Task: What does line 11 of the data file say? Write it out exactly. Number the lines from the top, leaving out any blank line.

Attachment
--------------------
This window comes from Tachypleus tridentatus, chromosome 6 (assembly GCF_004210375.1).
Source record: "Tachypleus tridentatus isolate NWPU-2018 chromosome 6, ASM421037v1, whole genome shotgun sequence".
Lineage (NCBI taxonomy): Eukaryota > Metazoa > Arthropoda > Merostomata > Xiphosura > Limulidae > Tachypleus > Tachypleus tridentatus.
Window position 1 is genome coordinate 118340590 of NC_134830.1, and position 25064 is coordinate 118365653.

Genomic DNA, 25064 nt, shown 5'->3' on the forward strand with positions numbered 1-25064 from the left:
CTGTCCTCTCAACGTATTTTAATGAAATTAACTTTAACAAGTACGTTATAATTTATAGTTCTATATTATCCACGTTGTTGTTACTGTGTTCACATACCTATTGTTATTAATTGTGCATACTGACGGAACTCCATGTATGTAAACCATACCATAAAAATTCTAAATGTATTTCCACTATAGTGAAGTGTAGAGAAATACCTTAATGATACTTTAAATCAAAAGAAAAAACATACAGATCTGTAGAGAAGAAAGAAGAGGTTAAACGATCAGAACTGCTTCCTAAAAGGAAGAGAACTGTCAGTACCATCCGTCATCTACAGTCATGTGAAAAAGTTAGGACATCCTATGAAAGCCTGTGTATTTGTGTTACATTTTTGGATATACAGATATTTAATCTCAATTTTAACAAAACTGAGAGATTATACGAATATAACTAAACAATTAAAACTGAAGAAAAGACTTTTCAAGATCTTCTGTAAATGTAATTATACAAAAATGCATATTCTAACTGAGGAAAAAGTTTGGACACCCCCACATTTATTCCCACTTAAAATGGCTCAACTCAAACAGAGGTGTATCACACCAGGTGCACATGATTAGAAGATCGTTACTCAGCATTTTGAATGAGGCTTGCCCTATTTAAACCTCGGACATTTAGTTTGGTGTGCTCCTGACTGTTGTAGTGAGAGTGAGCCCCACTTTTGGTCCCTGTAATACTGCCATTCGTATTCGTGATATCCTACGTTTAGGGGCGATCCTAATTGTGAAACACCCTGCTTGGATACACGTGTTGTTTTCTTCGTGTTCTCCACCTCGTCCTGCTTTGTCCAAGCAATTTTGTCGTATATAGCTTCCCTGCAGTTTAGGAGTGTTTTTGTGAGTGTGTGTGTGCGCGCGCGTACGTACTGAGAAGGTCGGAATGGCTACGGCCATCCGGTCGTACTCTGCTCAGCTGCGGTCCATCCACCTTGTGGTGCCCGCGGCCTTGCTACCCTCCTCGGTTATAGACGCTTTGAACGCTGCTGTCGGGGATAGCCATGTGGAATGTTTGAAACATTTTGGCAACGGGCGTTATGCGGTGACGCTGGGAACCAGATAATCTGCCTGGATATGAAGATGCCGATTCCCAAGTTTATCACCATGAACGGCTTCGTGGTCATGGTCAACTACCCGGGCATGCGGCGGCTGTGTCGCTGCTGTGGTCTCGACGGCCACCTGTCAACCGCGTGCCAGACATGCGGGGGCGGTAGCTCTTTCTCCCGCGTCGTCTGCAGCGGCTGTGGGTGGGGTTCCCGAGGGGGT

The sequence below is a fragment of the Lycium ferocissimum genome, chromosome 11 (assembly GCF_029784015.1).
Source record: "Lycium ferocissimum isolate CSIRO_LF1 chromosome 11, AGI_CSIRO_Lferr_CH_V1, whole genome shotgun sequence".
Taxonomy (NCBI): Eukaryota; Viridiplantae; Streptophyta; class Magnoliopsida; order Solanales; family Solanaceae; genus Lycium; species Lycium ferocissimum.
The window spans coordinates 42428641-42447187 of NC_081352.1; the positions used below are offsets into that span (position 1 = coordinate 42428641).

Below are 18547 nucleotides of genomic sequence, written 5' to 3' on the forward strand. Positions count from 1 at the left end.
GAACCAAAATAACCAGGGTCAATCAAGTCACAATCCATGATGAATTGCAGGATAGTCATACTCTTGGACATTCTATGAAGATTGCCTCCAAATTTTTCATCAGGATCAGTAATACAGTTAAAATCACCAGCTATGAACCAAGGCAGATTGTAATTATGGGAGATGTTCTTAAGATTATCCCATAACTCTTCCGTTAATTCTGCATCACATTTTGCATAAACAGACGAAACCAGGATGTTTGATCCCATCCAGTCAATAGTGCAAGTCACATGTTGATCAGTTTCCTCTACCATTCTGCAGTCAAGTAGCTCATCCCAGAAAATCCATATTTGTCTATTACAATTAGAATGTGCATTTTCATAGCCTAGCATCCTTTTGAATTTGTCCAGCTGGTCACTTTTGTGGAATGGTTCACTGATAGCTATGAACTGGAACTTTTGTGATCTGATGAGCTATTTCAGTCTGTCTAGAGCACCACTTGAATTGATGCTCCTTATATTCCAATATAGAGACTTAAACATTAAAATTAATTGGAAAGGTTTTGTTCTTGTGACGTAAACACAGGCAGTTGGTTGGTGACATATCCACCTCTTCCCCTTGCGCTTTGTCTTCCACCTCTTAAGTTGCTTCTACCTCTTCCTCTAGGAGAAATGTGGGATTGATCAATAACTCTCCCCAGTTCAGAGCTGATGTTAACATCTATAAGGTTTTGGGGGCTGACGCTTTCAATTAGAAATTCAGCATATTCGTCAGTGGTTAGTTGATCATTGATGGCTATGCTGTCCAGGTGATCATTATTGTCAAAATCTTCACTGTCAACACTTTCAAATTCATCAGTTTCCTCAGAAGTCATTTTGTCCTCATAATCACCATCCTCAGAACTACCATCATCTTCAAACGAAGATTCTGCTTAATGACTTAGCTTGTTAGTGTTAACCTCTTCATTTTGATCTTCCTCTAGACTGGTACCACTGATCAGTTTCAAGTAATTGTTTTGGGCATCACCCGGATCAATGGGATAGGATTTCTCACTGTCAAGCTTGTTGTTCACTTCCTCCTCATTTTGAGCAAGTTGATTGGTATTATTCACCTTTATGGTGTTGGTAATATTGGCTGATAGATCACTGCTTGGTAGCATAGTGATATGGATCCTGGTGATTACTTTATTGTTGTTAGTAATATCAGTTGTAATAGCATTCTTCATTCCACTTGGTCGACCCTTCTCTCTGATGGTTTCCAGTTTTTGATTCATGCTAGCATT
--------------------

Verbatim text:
Below are 18547 nucleotides of genomic sequence, written 5' to 3' on the forward strand. Positions count from 1 at the left end.